Last Updated on July 8, 2020 by Sagar Aryal
Differences between Meningitis and Encephalitis
|1.||Definition||Inflammation of the thin membranes that surround the brain and spinal cord called the meninges (mostly of the pia mater and arachnoid mater).||Inflammation of the brain parenchyma.|
|2.||Causative Agent||Bacteria, Viruses and Fungi||Mostly Viruses|
|3.||Microorganisms involved||The most common are echovirus, poliovirus, and coxsackie.
Bacterial meningitis develops under the action of Streptococcus, Neisseria, Haemophilus, Listeria, and other bacteria.
|Viruses (herpes virus, rabies virus, arboreal viruses, cytomegalovirus, etc.);
Bacteria – often occurring as meningoencephalitis caused by meningococci, pneumococci,
Hemophilus, tuberculous bacteria, etc.)
Fungi or parasites such as leptospirosis, toxoplasmosis, trichinellosis, etc.
|4.||Other Causes||o Response to a brain tumor;
o Reaction after a chemotherapy;
o Poisoning with lead;
o Reaction after complex studies with a contrast medium;
o Parasites, fungal infections.
|o Complicated brain tumors;
o Multiple sclerosis;
o Lead poisoning;
o Reaction after application of various substances in the liquor;
o Cerebrovascular accidents, etc.
|5.||Incubation period||The symptoms of meningitis develop within a few hours to a couple of days.||The most common incubation period is 3-5 days.|
|6.||Symptoms||Headache is most common, along with vomiting or nausea, skin rash or discoloration of skin, high fever, stiff neck, confusion, double vision.||Headache, joint pain, irritability, fever, lethargy, seizures, behavioral changes.|
|7.||Complications||o Temporary or permanent loss of hearing or vision;
o Irreversible brain damage, affecting the cognitive abilities, movement abilities
|o Memory problems
o Personality and behavioral changes
o Speech problems
o Physical and motor difficulties
o Low mood
|8.||Rash||Skin discoloration or rash may be present||Absent|
|9.||Altered Mental Status||No focal deficits or AMS||Altered Mental Status|
|10.||Forms||Meningitis can be only of one form.||Primary and secondary encephalitis.
o Primary: the brain and spinal cord are directly affected.
o Secondary: the infection enters the brain after affecting another organ.
|11.||Types||o Tuberculous meningitis,
o Aseptic meningitis
o Syphilitic aseptic meningitis
o Cryptococcal meningitis
o Staphylococcal meningitis
o Gram negative meningitis
o Pneumococcal meningitis
o H.influenza meningitis Meningococcal meningitis.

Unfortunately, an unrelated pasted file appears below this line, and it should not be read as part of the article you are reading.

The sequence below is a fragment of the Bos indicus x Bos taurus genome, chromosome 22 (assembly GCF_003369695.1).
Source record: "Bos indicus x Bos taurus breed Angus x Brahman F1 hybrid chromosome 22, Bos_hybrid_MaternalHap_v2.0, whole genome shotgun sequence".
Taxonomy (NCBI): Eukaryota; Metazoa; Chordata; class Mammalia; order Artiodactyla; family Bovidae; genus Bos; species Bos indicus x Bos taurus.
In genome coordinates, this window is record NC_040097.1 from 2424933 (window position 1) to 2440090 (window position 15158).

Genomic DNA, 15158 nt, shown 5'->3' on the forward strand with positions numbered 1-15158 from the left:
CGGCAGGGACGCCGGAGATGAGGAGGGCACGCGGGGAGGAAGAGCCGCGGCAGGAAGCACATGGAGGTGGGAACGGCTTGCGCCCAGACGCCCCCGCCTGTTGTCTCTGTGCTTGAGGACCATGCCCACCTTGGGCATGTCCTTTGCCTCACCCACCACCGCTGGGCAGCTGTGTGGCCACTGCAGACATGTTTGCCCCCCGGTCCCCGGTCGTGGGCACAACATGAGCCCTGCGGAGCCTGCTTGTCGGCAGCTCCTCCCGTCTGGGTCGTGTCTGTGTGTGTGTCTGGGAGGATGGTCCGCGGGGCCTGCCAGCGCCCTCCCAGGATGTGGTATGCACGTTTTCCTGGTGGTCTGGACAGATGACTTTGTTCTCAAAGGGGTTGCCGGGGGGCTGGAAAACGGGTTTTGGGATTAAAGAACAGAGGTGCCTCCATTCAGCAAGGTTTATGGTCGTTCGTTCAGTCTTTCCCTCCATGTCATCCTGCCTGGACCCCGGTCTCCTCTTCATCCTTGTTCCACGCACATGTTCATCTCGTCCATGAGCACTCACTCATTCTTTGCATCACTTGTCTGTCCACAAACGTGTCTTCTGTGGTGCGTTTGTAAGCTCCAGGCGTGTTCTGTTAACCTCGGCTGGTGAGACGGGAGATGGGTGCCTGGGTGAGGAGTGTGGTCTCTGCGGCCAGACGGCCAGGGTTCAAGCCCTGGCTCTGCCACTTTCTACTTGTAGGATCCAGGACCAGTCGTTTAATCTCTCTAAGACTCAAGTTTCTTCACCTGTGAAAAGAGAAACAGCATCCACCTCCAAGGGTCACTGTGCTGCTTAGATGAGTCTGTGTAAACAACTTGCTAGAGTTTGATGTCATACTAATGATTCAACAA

|o Polyoencephalitis – localized in the gray matter of the brain/spinal cord;
o Leucoencephalitis – localized in the cerebral white brain matter;
o Panencephalomyelitis – localized in the gray and white matter of the brain/spinal cord;
o Perivenous encephalomyelitis.
|12.||Modes of Transmission
(Transmission possibility depends on the type of causative agent involved)
|Bacteria are present in discharges from the nose and mouth and cause transmission through droplets.||o Breathing in respiratory droplets from an infected person
o Skin contact
o Mosquito, tick, and other insect bites
o Tick of Horses
o Migratory Birds
o Contaminated food or drink
|13.||Risk group age||Those older than 60 and younger than 5 are at highest risk.||Occurs most frequently in infants younger than 1 year of age and in elderly patients older than the age of 65 with intermediate incidence in individuals between these age extremes.|
Followed by CBC with diﬀerential, C-reactive protein, and blood for Gram stain and culture.
|Clinical presentation and supported by spinal ﬂuid analysis and neuroimaging abnormalities, CSF, PCR.|
|15.||CSF findings||The cerebrospinal fluid (CSF) is abnormal.||The CSF findings are variable.|
|16.||Treatment||Ampicillin is usually prescribed along with an aminoglycoside or a cephalosporin (cefotaxime) medication.||Acyclovir, and is usually administered intravenously in the hospital for at least ten days.|
|17.||Vaccines||Vaccines of varying effectiveness exist against the following bacterial causes of meningitis:
o Streptococcus pneumoniae;
o Neisseria meningitides;
o Mycobacterium tuberculosis.
|Vaccines exist against some types of encephalitis:
o Tick-borne encephalitis vaccine;
o Japanese encephalitis vaccine.
- Infectious Diseases Society of America: www.idsociety.org.